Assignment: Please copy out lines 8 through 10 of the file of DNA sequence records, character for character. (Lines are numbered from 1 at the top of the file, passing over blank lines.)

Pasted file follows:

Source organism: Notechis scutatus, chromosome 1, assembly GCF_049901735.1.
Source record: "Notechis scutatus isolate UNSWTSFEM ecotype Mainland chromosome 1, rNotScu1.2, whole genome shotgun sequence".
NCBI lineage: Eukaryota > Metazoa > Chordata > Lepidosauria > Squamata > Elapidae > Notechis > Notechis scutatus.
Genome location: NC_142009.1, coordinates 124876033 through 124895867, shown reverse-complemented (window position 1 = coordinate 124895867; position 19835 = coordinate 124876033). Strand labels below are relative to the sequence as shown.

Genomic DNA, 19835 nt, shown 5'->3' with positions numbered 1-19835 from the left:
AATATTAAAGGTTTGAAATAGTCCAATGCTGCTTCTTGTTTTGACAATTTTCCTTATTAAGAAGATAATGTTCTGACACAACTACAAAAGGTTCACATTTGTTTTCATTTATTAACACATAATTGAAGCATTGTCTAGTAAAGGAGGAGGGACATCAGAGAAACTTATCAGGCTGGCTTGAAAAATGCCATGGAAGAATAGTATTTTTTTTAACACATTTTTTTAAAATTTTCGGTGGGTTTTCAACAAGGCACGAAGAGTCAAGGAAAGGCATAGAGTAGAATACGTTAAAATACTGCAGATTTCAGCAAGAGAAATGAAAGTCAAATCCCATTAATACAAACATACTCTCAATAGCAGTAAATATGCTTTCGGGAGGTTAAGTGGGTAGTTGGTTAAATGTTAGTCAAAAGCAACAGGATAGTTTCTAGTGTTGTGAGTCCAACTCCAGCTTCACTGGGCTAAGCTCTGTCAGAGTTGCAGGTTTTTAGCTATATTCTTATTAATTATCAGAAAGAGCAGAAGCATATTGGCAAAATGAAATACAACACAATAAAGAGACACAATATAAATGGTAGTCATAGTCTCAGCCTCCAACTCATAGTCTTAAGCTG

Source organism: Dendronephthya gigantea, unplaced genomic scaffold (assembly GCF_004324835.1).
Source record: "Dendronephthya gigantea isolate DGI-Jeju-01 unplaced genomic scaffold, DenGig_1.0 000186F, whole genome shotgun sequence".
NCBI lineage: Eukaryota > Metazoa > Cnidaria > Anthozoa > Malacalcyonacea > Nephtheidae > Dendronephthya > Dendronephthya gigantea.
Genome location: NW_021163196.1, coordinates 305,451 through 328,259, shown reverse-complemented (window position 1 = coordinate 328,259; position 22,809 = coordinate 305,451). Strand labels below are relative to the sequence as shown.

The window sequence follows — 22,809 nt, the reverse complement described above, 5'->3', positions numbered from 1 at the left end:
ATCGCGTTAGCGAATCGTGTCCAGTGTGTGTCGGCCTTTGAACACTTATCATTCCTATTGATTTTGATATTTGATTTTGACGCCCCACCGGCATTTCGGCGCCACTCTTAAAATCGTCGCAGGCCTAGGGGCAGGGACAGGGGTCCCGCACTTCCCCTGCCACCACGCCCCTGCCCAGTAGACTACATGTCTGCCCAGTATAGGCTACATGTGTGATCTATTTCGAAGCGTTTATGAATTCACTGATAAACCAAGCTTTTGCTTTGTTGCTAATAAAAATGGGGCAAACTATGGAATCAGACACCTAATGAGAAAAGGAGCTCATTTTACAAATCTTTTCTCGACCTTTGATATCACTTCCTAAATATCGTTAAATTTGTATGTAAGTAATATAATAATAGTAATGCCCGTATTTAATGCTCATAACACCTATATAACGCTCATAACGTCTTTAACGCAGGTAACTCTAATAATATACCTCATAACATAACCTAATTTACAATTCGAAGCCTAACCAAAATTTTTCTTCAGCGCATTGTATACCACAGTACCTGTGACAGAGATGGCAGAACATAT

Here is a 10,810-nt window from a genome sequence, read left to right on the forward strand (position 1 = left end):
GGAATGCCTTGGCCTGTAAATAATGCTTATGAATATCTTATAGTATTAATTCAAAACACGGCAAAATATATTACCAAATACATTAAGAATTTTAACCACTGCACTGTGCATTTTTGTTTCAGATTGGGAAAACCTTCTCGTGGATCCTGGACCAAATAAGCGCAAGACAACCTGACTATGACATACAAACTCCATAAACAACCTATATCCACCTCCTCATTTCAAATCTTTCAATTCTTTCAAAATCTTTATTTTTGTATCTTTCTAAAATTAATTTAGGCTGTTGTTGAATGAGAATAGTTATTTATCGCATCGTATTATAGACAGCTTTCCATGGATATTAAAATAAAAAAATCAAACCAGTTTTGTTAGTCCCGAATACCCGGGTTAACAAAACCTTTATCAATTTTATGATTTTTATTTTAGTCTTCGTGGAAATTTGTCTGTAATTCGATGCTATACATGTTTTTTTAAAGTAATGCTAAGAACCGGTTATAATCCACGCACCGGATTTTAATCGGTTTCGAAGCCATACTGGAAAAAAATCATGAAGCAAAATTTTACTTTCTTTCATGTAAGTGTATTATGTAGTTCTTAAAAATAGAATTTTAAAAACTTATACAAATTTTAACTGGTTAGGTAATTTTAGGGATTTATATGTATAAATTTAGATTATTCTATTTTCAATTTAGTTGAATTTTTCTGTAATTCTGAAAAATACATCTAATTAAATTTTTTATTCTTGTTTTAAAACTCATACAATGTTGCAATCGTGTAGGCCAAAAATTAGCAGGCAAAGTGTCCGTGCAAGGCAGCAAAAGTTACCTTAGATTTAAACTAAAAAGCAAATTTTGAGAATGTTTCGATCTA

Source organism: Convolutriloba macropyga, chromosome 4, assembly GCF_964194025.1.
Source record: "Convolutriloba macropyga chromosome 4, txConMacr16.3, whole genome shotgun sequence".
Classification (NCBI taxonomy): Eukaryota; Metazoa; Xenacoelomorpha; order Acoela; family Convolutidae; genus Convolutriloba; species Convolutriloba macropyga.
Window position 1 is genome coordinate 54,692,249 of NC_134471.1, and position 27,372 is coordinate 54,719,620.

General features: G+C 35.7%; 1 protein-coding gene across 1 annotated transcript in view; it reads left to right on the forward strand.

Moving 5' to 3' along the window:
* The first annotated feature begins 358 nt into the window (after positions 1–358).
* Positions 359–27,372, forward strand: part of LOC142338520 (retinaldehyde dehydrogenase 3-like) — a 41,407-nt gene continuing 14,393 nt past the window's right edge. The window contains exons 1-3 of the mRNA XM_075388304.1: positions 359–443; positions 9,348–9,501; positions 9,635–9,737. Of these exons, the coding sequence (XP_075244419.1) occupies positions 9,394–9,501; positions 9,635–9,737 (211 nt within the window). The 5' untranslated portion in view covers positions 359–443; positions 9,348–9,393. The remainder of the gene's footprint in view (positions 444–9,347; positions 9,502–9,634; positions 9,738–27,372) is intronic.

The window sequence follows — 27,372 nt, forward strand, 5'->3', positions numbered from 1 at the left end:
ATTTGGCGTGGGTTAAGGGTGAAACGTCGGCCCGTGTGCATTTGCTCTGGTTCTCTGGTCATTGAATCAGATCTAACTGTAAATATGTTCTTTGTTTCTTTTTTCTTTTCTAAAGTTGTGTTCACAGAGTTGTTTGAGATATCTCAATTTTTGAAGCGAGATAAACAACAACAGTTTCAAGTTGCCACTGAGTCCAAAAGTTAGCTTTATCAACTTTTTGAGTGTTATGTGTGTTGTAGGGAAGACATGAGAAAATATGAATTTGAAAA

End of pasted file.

Source record: "Dendronephthya gigantea isolate DGI-Jeju-01 unplaced genomic scaffold, DenGig_1.0 000186F, whole genome shotgun sequence".
NCBI lineage: Eukaryota > Metazoa > Cnidaria > Anthozoa > Malacalcyonacea > Nephtheidae > Dendronephthya > Dendronephthya gigantea.
Genome location: NW_021163196.1, coordinates 305,451 through 328,259, shown reverse-complemented (window position 1 = coordinate 328,259; position 22,809 = coordinate 305,451). Strand labels below are relative to the sequence as shown.